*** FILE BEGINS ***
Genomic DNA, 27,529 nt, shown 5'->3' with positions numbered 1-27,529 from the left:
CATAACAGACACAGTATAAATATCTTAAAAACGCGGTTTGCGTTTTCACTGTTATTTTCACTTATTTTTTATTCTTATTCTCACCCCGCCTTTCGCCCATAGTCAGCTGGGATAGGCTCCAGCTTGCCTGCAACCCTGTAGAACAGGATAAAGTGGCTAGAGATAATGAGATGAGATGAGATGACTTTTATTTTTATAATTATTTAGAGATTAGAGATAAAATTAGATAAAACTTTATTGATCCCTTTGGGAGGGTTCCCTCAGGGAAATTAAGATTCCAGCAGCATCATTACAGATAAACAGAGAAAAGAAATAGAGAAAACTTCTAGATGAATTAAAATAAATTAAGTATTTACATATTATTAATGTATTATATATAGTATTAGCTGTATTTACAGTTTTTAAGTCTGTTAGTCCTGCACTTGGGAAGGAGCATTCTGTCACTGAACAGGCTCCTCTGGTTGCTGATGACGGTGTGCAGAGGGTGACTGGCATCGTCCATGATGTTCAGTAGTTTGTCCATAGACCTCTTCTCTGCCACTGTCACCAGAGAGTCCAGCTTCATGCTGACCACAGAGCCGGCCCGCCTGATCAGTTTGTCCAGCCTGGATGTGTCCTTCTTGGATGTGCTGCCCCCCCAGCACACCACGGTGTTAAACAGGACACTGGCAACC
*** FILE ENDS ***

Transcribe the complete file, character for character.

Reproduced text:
Genomic DNA, 27,529 nt, shown 5'->3' with positions numbered 1-27,529 from the left:
CATAACAGACACAGTATAAATATCTTAAAAACGCGGTTTGCGTTTTCACTGTTATTTTCACTTATTTTTTATTCTTATTCTCACCCCGCCTTTCGCCCATAGTCAGCTGGGATAGGCTCCAGCTTGCCTGCAACCCTGTAGAACAGGATAAAGTGGCTAGAGATAATGAGATGAGATGAGATGACTTTTATTTTTATAATTATTTAGAGATTAGAGATAAAATTAGATAAAACTTTATTGATCCCTTTGGGAGGGTTCCCTCAGGGAAATTAAGATTCCAGCAGCATCATTACAGATAAACAGAGAAAAGAAATAGAGAAAACTTCTAGATGAATTAAAATAAATTAAGTATTTACATATTATTAATGTATTATATATAGTATTAGCTGTATTTACAGTTTTTAAGTCTGTTAGTCCTGCACTTGGGAAGGAGCATTCTGTCACTGAACAGGCTCCTCTGGTTGCTGATGACGGTGTGCAGAGGGTGACTGGCATCGTCCATGATGTTCAGTAGTTTGTCCATAGACCTCTTCTCTGCCACTGTCACCAGAGAGTCCAGCTTCATGCTGACCACAGAGCCGGCCCGCCTGATCAGTTTGTCCAGCCTGGATGTGTCCTTCTTGGATGTGCTGCCCCCCCAGCACACCACGGTGTTAAACAGGACACTGGCAACC